Automated Insulin Delivery, explained.
What is Automated Insulin Delivery?
Automated insulin delivery (AID) systems, also known as Hybrid Closed-Loop (HCL) systems, combine an insulin pump and a continuous glucose monitor (CGM) to automatically deliver insulin based on real-time glucose readings.
AID uses an algorithm to frequently adjust insulin doses in small amounts, continuously adapting as the user’s blood sugar levels fluctuate.
With this precise and personalised dosing, automated insulin delivery can improve glucose control in addition to reducing some of the burden of diabetes management.
How does Automated Insulin Delivery work?
An AID system is made up of three main parts - an insulin pump, a CGM and a control algorithm.
Click on the modules below to learn about insulin pumps and CGMs in more detail or read on to learn how they work together with the algorithm to create some AID magic!
AID allows for a complete circle of communication between the insulin Pump or Pod, the CGM and a control algorithm. In simple terms, the CGM talks to the Pump or Pod where the algorithm then responds by automatically increasing, decreasing or pausing insulin delivery depending on whether glucose levels are rising or falling.
The systems adapt to your body’s unique needs and behaviours, taking into account things like food intake, exercise, and stress. You still need to bolus insulin for food and correction doses.
So, how does it work?
Generally, every 5 to 10 minutes:
- The CGM reports your glucose levels to the algorithm
- The algorithm calculates whether insulin delivery needs to be increased, decreased, remain the same or stopped completely
- The algorithm sends the command to the Pump or Pod
- The Pump or Pod actions the command
- The CGM picks up on any changes to your glucose level and reports that to the algorithm… and the circle continues. Hence the term ‘loop’.
How does this help people with type 1 diabetes?
AID systems are an exciting development in diabetes technology because the automated adjustments to insulin delivery can help to control blood glucose levels, reduce hypoglycaemia (low blood sugars) and increase time in range.
An AID system can help lessen the burden of managing your diabetes, as well as helping to reduce highs and lows throughout the day and night.
Additional features can also support people with diabetes during times of increased hypoglycaemia risk, like when exercising.
There are several Hybrid Closed Loop systems now available in the UK, so speak to your diabetes team about the possible options. Below, you can learn more about Insulet’s AID System: The Omnipod® 5 Automated Insulin Delivery System.
Automated Insulin Delivery, Simplified.
Dexcom G6 shown without necessary adhesive.
You choose your target glucose setting. There are 5 options between 6.1mmol/L and 8.3mmol/L.
Using our SmartAdjust™ algorithm, Omnipod 5 adjusts your basal insulin every 5 minutes by responding to the Dexcom G6 CGM data and trends.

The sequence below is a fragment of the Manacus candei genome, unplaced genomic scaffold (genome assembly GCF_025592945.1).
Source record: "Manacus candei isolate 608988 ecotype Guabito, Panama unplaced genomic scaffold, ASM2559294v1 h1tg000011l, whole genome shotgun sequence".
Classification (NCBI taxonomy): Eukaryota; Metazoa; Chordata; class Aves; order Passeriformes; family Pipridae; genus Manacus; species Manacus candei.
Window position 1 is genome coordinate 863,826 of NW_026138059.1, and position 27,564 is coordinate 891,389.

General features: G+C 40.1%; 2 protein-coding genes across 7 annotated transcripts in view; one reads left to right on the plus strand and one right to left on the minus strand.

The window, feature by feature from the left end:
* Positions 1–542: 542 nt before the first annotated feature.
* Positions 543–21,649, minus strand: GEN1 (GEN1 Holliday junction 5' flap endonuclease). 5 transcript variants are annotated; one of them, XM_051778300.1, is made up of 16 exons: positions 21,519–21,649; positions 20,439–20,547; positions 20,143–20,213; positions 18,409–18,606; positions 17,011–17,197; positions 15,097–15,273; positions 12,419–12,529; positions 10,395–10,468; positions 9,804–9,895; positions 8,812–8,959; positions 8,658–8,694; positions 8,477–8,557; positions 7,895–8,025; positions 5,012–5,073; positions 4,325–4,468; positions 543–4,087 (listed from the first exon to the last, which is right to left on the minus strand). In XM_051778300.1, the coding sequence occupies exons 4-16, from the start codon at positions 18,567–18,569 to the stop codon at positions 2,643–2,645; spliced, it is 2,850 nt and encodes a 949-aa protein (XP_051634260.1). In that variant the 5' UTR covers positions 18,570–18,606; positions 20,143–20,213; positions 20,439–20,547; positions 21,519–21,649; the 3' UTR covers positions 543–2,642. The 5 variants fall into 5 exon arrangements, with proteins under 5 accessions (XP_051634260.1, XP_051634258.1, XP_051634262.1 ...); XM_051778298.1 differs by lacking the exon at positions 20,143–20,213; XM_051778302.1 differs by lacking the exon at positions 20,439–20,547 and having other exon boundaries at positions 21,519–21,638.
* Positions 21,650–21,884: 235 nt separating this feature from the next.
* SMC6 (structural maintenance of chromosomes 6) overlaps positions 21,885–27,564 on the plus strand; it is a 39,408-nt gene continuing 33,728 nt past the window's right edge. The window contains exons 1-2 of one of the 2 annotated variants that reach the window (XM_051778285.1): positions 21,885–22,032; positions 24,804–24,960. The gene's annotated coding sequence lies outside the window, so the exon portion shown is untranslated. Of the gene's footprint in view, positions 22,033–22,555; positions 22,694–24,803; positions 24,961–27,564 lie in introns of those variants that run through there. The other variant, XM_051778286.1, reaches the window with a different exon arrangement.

Each wearable, waterproof‡Pod continuously delivers insulin for up to three days (72 hours).
Bolus doses are given by you using the Omnipod 5 Controller.
The result? Less time low, more time in range and lower A1c.2
Additional Features of the Omnipod 5 AID System
You still deliver your bolus doses for food and manually dose insulin corrections for higher blood sugars, but the SmartBolus Calculator will suggest bolus amounts based on individual settings, entered values, and CGM trends if glucose levels are static, rising or falling.
For times when your blood glucose typically goes low, like during exercise, enabling the Omnipod 5 activity feature will automatically increase the glucose target and reduce insulin delivery.
Frequently Asked Questions about Automated Insulin Delivery System
What is the Omnipod 5 Automated Insulin Delivery System?
Is an AID system the same as a Hybrid Closed-Loop system?
When will Omnipod 5 be available in the UK?
What do I need to know to be prepared for Omnipod 5?
References and Disclaimers:
2 Brown S. et al. Diabetes Care. 2021;44:1630-1640. Prospective pivotal trial in 235 participants with T1D aged 6 - 70 yrs. Study included a 14-day standard therapy (ST) phase followed by a 3-month Omnipod 5 hybrid closed-loop (HCL) phase. Mean time in range (70-180mg/dL or 3.9 – 10mmol/L) in adults/adolescents and children as measured by CGM: ST = 64.7%, 3-mo Omnipod 5 = 73.9%, P<0.0001; ST = 52.5%, 3-mo Omnipod 5 = 68.0%, P<0.0001, respectively. Mean time > 180 mg/dL (12AM-6AM) as in adults/adolescents and children, ST vs. 3-mo Omnipod 5: 32.1% vs. 20.7%; 42.2% vs. 20.7%, P<0.0001, respectively. Mean time >180 mg/dL (6AM -12AM) in adults/adolescents and children, ST vs. 3-mo Omnipod 5: 32.6% vs. 26.1%; 46.4% vs. 33.4%, P<0.0001, respectively. Median time in <70 mg/dL (12AM-6AM) in adults/adolescents and children, ST vs. 3-mo Omnipod 5: 2.07% vs. 0.82%,P<0.0001; 0.78% vs. 0.78%, P=0.0456, respectively. Median time <70 mg/dL (6AM-12AM) in adults/adolescents and children, ST vs. 3-mo Omnipod 5: 1.91% vs. 1.08%, P<0.0001; 1.17% vs. 1.62%, P=0.2545, respectively. Results measured by CGM.